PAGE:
Environmental Education for the 21st Century - All About the Experiences
We always hear about new technology - the next iPhone or the hottest app to download, but what about the oldest form of appealing to our senses? Getting outside. Environmental issues = global issues, and it is important that we share information to educate others. One method of ensuring environmental lessons is through experiential education - it’s universal, and the Blue Ridge Outdoor Education Center (BROEC) provides that for students in Georgia and the surrounding areas.
Environmental/Outdoor education can be easily incorporated into core education, but experiential learning opportunities allow room for growth and understanding in a new way besides sitting in a classroom. BROEC provides experiential education opportunities for students ranging in grades 3-10. Most of the activities are science-based, like forest ecology (how forests grow, decline, what is in the forest, how does the forest rejuvenate itself, etc.), aquatic ecology (studying the health of a creek and the habitats in that creek), animal ecology (studying reptiles, amphibians, mammals and birds using live and mounted animals in the nature center), and the relationship of predator and prey and why both are necessary for a healthy ecosystem. BROEC also has math/physics-based classes where students build rope bridges or geo-domes to help students learn tactile skills (knots, hitches, etc.) and help explain why these structures are beneficial. They even provide several cultural classes about the Cherokee and early southern Appalachian settlers, both of whose populations inhabited large areas around BREOC in its early years. Adventure-based classes such as a three-mile round trip hike to see/play in a waterfall, a high ropes course with a zip line along with a low ropes course to help students learn to work with one another, provide social skills lessons and appreciation for the natural world. BROEC Director Blake Burks explained, “Through our work, we get to share the natural beauty and wonder of our 468-acre property where we explore ridge lines and creek beds all within a short hiking distance apart.”
More and more schools are seeking environmental education sites such as Blue Ridge. Not all students can learn from a book or a lecture. Learning about stream habitats while you are wading in that stream, learning about decomposition by dissecting a dead tree, is truly immersive. When asking students before visiting an environmental education center how they felt about nature versus asking them after their visit, there is a significant and positive difference in their connection to nature and feelings towards it. Children [and teachers] are more aware and connected, and that is the first step.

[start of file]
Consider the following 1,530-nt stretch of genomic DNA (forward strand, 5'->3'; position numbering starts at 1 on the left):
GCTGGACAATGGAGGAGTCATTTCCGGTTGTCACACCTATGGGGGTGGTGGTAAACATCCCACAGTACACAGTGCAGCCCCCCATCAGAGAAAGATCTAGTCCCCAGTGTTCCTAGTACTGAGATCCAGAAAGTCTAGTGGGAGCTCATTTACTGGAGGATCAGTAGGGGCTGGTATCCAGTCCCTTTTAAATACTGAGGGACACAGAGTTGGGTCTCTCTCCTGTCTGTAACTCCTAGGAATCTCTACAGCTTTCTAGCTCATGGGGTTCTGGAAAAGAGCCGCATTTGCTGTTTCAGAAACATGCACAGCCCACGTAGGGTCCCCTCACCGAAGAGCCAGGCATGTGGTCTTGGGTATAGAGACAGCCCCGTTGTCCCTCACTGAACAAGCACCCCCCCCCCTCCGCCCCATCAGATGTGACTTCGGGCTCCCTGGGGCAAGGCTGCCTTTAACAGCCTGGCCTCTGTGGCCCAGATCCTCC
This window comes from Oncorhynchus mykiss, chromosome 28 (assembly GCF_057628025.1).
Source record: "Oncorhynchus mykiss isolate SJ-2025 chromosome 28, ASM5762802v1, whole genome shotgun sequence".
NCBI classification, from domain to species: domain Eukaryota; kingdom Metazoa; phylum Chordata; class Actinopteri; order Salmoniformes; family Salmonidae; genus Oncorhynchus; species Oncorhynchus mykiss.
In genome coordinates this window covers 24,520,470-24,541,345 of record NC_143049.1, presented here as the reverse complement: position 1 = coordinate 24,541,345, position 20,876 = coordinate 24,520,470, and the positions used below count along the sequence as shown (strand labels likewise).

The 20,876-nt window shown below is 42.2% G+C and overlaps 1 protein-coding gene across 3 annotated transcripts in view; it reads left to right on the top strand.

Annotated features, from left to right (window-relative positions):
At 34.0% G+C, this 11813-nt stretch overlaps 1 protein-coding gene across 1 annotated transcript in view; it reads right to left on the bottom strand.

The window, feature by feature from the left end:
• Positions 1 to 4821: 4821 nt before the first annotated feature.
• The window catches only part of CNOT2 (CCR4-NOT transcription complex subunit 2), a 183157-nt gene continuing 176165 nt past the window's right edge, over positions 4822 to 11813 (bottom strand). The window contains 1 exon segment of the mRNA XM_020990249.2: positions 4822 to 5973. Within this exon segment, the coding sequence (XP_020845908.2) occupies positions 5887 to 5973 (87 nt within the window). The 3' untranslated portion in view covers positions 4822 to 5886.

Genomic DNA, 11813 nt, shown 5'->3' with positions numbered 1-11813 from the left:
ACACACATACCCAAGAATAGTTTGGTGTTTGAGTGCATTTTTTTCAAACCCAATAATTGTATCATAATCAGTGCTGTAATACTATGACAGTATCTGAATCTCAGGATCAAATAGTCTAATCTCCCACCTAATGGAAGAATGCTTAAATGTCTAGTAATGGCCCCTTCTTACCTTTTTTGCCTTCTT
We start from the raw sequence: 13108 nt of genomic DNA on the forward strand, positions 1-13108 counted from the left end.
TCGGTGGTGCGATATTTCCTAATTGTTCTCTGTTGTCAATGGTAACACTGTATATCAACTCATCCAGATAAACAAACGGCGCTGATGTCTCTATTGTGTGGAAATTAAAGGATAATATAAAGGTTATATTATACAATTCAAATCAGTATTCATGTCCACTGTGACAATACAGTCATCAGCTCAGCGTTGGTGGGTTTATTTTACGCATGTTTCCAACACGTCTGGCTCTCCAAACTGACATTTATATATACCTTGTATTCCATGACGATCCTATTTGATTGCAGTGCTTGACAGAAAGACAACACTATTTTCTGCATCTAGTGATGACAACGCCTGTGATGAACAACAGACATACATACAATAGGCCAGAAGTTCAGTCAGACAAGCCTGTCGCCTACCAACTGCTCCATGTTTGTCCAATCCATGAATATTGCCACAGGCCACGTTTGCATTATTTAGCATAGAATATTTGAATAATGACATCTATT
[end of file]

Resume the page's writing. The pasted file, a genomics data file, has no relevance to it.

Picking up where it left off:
Experiential education is universal to students with different learning styles. We often see the students that struggle in traditional classrooms, flourish in an outdoor classroom where they can get involved in the subject matter with action and hands-on opportunities. Blake said, “I love my job! I love the impact we have on students that usually do not get the opportunities that we provide. I love the staff that I work with, specifically seeing their passion for the natural world come out and seeing them grow as instructors and as people.”
That impact is why environmental education is so pertinent to our education system. There are large populations that live in cities that do not see issues with forests being cut down because it is not a direct or immediate impact on their lives. The reverse of that is large populations of urban areas that do not think that smog is a big deal because their air and vision is not affected; Doing more to discuss and educate the public on these issues is the first step to making changes. Environmental issues can be very polarizing and political. BROEC works hard to deliver education and information in the most neutral way possible. This means that the lessons they teach are focused on facts that can be backed up by research and science. They focus on what is universally known and proven in ecosystems.
Project Learning Tree is one of many programs that environmental education centers use in their curriculum. Some of the benefits that coincide with environmental and experiential learning are: imagination and enthusiasm are enhanced, critical and creative thinking skills heightened, tolerance and understanding of peers is supported, state and national learning standards are met for multiple subjects, fear of the outdoors and unknown is hindered, healthy lifestyle is encouraged, a sense of community is strengthened, and there is a sense of empowerment that comes with knowledge and the ability to care for your planet (Susan Toth, Project Learning Tree).
“Part of my goal when starting in the outdoor industry was to have a positive impact on at least one student from each group, to spark an interest in an outdoor activity or subject. There are moments when teaching where you can see a student’s eyes light up because they truly understand the subject material and create more interest so the student will continue to learn,” Blake said. This type of education is extremely important because it provides students of all backgrounds opportunities they may not otherwise have, creating a lasting memory.